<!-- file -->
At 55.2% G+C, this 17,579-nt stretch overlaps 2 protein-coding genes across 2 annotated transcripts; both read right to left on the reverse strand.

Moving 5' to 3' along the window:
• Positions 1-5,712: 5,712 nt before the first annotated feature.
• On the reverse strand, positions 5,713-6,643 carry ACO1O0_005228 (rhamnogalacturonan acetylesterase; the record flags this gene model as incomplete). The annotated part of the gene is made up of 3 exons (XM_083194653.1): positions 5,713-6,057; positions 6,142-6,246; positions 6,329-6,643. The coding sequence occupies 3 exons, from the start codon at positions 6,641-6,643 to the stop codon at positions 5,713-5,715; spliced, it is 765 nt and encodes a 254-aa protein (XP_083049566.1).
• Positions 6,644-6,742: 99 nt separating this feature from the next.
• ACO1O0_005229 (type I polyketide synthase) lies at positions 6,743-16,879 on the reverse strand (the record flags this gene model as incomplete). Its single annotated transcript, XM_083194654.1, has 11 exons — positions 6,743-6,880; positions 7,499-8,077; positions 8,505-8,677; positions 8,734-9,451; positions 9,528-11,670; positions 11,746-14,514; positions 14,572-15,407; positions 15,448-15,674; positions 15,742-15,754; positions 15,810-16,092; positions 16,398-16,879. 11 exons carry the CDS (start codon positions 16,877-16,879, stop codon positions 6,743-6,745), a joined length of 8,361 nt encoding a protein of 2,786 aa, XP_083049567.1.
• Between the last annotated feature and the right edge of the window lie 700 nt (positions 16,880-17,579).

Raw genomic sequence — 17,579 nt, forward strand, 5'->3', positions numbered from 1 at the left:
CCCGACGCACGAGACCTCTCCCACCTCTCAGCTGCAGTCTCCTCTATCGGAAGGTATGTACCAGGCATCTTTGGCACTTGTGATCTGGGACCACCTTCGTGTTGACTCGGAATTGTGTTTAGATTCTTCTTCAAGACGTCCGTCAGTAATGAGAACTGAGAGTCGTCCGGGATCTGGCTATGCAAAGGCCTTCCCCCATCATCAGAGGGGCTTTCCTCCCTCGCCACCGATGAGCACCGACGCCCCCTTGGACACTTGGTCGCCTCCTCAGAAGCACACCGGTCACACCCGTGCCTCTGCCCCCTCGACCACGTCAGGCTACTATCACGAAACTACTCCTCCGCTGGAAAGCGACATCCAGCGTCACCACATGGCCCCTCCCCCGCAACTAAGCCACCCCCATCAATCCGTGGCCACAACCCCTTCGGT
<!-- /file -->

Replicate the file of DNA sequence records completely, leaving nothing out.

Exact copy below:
At 55.2% G+C, this 17,579-nt stretch overlaps 2 protein-coding genes across 2 annotated transcripts; both read right to left on the reverse strand.

Moving 5' to 3' along the window:
• Positions 1-5,712: 5,712 nt before the first annotated feature.
• On the reverse strand, positions 5,713-6,643 carry ACO1O0_005228 (rhamnogalacturonan acetylesterase; the record flags this gene model as incomplete). The annotated part of the gene is made up of 3 exons (XM_083194653.1): positions 5,713-6,057; positions 6,142-6,246; positions 6,329-6,643. The coding sequence occupies 3 exons, from the start codon at positions 6,641-6,643 to the stop codon at positions 5,713-5,715; spliced, it is 765 nt and encodes a 254-aa protein (XP_083049566.1).
• Positions 6,644-6,742: 99 nt separating this feature from the next.
• ACO1O0_005229 (type I polyketide synthase) lies at positions 6,743-16,879 on the reverse strand (the record flags this gene model as incomplete). Its single annotated transcript, XM_083194654.1, has 11 exons — positions 6,743-6,880; positions 7,499-8,077; positions 8,505-8,677; positions 8,734-9,451; positions 9,528-11,670; positions 11,746-14,514; positions 14,572-15,407; positions 15,448-15,674; positions 15,742-15,754; positions 15,810-16,092; positions 16,398-16,879. 11 exons carry the CDS (start codon positions 16,877-16,879, stop codon positions 6,743-6,745), a joined length of 8,361 nt encoding a protein of 2,786 aa, XP_083049567.1.
• Between the last annotated feature and the right edge of the window lie 700 nt (positions 16,880-17,579).

Raw genomic sequence — 17,579 nt, forward strand, 5'->3', positions numbered from 1 at the left:
CCCGACGCACGAGACCTCTCCCACCTCTCAGCTGCAGTCTCCTCTATCGGAAGGTATGTACCAGGCATCTTTGGCACTTGTGATCTGGGACCACCTTCGTGTTGACTCGGAATTGTGTTTAGATTCTTCTTCAAGACGTCCGTCAGTAATGAGAACTGAGAGTCGTCCGGGATCTGGCTATGCAAAGGCCTTCCCCCATCATCAGAGGGGCTTTCCTCCCTCGCCACCGATGAGCACCGACGCCCCCTTGGACACTTGGTCGCCTCCTCAGAAGCACACCGGTCACACCCGTGCCTCTGCCCCCTCGACCACGTCAGGCTACTATCACGAAACTACTCCTCCGCTGGAAAGCGACATCCAGCGTCACCACATGGCCCCTCCCCCGCAACTAAGCCACCCCCATCAATCCGTGGCCACAACCCCTTCGGT